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- client: Meri Media
- agency: Meri Media
- agency producer: James Fuller
- director: Bart Hess
POST PRODUCTION AT GPS
- colour: Ben Rogers
- post producer: Dean Broughan
Gramercy Park Studios have provided the grade on ‘Deep Six’, directed by surrealist visual artist Bart Hess.
Colourist Ben Rogers completed the monochromatic grade for the video, which will accompany the single from Marilyn Manson’s new album ‘The Pale Emperor’.
‘Deep Six’ depicts Manson and a female model as they’re encapsulated by a CGI black corrugated tube. The surreal film combines both analogue and digital techniques in order to create visuals immersed in sexual connotations.
Director Bart Hess says "Inspired by the song's lyrics, I wanted to generate creatures that feel as if they’re partly made of pulsating water that would slither through space on the rhythm of the track. These worm- and snake-like creatures swallow bodies on their path and taking them into a black void, where the bodies become the worms themselves.”
"Playing with the tactility of the material I wanted to create something that is partly animalistic and inanimate, working without the use of 3D renderings. The technique is a combination of analog and digital, where an objects gets repeated in space, therefore showing its movement in time."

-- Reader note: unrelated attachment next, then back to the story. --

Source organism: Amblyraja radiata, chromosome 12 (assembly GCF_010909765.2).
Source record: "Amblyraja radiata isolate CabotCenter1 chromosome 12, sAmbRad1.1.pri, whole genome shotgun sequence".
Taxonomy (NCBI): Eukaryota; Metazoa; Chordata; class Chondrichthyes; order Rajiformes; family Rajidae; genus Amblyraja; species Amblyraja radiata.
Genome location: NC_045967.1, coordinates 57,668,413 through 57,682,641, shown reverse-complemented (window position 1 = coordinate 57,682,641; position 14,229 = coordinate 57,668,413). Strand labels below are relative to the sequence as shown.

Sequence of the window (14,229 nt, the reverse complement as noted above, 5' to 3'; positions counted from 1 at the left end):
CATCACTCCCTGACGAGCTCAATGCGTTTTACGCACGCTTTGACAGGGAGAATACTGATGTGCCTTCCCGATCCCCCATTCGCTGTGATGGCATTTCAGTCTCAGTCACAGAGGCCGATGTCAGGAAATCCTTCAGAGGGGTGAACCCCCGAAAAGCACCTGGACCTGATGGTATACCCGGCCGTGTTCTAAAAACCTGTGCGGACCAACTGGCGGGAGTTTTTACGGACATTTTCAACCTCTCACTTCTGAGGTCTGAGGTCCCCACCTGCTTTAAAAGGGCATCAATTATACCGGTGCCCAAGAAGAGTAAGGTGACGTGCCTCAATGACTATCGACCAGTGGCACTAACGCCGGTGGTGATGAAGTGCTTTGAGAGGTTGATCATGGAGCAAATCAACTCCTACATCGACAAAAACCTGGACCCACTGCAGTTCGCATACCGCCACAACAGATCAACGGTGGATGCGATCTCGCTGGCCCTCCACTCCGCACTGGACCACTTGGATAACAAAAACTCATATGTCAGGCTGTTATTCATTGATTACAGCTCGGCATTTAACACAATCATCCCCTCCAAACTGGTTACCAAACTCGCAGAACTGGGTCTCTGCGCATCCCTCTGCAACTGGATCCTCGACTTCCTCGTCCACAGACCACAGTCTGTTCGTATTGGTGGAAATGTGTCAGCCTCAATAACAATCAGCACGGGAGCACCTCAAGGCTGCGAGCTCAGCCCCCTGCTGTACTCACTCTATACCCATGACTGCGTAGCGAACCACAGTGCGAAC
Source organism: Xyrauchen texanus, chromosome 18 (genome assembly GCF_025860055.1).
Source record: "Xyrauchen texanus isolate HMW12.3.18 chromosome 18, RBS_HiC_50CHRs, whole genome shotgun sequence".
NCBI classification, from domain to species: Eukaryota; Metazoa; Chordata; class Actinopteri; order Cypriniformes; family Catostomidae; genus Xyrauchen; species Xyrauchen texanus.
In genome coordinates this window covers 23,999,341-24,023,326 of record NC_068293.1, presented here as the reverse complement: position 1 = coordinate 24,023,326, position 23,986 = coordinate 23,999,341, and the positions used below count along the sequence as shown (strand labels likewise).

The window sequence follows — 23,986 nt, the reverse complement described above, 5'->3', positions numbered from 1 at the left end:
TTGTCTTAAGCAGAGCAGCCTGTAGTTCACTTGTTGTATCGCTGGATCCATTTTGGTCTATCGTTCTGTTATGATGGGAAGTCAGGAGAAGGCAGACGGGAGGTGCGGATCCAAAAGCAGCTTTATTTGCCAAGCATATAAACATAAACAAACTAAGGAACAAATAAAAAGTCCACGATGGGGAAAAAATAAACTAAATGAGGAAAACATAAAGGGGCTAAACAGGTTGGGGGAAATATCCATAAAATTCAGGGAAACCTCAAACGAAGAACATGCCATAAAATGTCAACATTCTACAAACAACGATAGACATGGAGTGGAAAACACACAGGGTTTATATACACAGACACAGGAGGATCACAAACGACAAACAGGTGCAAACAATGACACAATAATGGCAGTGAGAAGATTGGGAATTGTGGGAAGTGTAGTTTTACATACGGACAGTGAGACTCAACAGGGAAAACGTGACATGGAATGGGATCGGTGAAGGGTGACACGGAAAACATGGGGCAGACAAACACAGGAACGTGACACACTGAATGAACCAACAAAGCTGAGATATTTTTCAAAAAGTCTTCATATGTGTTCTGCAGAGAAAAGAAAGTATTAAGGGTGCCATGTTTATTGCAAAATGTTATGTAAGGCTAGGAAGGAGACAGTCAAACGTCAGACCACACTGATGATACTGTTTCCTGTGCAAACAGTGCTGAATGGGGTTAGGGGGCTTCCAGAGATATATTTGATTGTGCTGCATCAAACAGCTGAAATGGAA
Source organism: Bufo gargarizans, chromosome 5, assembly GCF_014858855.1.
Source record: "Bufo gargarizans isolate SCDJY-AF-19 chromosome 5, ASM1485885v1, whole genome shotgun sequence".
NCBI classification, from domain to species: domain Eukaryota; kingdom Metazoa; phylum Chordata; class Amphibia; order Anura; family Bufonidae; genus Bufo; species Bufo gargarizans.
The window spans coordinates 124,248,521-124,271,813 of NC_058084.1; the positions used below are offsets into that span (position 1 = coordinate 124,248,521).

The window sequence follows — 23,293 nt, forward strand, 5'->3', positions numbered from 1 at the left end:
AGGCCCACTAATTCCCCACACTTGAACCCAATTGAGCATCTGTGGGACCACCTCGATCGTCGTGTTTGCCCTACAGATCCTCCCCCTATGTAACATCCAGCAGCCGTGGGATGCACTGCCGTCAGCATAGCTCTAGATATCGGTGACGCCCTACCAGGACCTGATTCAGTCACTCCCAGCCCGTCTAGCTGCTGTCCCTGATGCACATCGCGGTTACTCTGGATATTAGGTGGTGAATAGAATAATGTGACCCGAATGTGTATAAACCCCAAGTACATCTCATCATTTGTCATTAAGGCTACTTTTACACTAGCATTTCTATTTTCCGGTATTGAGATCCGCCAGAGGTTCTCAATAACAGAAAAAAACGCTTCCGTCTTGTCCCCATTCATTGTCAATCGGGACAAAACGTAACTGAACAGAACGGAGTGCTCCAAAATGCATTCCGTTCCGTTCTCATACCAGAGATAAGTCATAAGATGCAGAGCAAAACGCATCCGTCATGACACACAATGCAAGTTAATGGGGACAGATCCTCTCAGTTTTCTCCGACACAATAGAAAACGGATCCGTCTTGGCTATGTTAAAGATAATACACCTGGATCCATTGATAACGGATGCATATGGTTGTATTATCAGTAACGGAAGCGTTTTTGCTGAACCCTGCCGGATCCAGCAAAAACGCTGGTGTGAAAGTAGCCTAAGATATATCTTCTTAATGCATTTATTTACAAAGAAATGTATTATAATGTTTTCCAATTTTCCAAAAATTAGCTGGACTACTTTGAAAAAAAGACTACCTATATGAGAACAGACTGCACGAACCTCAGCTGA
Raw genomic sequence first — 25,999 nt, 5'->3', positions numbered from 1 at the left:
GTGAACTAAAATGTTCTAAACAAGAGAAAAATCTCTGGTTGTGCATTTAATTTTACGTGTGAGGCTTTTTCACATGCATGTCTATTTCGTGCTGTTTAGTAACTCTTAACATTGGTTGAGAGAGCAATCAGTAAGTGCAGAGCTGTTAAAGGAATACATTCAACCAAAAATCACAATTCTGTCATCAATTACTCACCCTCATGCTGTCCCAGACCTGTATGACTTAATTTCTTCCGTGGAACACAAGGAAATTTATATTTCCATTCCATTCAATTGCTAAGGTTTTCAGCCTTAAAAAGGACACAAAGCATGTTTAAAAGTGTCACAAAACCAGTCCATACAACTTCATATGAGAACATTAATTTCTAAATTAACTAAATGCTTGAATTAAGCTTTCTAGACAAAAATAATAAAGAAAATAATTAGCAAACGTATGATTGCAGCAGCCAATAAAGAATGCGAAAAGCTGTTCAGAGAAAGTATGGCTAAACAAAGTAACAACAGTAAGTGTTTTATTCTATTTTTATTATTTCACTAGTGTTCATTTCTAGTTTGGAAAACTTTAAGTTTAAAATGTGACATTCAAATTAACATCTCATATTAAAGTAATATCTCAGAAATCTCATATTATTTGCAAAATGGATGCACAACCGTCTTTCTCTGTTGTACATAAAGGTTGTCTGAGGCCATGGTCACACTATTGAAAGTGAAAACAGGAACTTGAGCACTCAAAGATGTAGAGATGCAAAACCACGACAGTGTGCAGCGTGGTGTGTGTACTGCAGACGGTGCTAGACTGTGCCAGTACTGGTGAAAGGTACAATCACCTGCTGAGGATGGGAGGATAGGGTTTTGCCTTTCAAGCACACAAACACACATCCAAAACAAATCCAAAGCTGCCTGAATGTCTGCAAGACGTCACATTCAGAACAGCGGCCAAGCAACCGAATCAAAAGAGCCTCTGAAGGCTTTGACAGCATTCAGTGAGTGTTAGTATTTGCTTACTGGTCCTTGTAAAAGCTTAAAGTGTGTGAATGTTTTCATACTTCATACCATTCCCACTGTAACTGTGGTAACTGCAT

Colourist Ben Rogers comments “A lot of time was spent on the beauty aspect of the grade as it was part of the aesthetic of the actual look, as well as enhancing and dramatically changing the grade on the worm effect shots.”
On working with Manson, Hess adds “It was a great experience to work with an artist of the calibre of Marilyn Manson and I had some very interesting discussions about art and the techniques used in this video and proportion and repetition in nature. The shoot was demanding on Manson in terms of interacting with objects and imagining the final result once the object would be repeated to create the worm creatures.”
“The shoot was surreal! We had a virtually naked girl jumping on trampoline pretending to be swallowed by a worm and guys running around in white body suits waving balloons and Manson pretending to be a worm. It's clear that Manson is a talented artist on so many levels and has a lot of experience as a filmmaker so there were at times a clashes between our ideas but ultimately I think that we worked very well together.”